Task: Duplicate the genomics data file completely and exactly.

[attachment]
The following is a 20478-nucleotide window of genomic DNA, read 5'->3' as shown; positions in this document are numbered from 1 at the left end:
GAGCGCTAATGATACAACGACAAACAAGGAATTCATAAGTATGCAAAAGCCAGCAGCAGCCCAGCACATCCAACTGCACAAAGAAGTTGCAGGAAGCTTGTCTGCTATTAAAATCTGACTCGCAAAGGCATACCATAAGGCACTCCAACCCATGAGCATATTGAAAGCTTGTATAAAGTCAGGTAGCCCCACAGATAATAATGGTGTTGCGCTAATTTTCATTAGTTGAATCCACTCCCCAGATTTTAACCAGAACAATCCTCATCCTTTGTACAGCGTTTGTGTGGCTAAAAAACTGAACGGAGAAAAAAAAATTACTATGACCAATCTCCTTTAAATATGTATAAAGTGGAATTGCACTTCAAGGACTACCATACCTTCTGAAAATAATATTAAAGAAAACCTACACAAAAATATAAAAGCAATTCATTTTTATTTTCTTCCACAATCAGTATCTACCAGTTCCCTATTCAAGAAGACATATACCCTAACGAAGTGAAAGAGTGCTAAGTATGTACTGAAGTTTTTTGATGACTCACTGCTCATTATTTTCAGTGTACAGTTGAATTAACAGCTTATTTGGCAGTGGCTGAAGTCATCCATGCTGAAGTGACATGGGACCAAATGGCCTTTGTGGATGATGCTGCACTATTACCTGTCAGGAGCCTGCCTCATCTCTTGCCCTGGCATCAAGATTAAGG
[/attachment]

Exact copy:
The following is a 20478-nucleotide window of genomic DNA, read 5'->3' as shown; positions in this document are numbered from 1 at the left end:
GAGCGCTAATGATACAACGACAAACAAGGAATTCATAAGTATGCAAAAGCCAGCAGCAGCCCAGCACATCCAACTGCACAAAGAAGTTGCAGGAAGCTTGTCTGCTATTAAAATCTGACTCGCAAAGGCATACCATAAGGCACTCCAACCCATGAGCATATTGAAAGCTTGTATAAAGTCAGGTAGCCCCACAGATAATAATGGTGTTGCGCTAATTTTCATTAGTTGAATCCACTCCCCAGATTTTAACCAGAACAATCCTCATCCTTTGTACAGCGTTTGTGTGGCTAAAAAACTGAACGGAGAAAAAAAAATTACTATGACCAATCTCCTTTAAATATGTATAAAGTGGAATTGCACTTCAAGGACTACCATACCTTCTGAAAATAATATTAAAGAAAACCTACACAAAAATATAAAAGCAATTCATTTTTATTTTCTTCCACAATCAGTATCTACCAGTTCCCTATTCAAGAAGACATATACCCTAACGAAGTGAAAGAGTGCTAAGTATGTACTGAAGTTTTTTGATGACTCACTGCTCATTATTTTCAGTGTACAGTTGAATTAACAGCTTATTTGGCAGTGGCTGAAGTCATCCATGCTGAAGTGACATGGGACCAAATGGCCTTTGTGGATGATGCTGCACTATTACCTGTCAGGAGCCTGCCTCATCTCTTGCCCTGGCATCAAGATTAAGG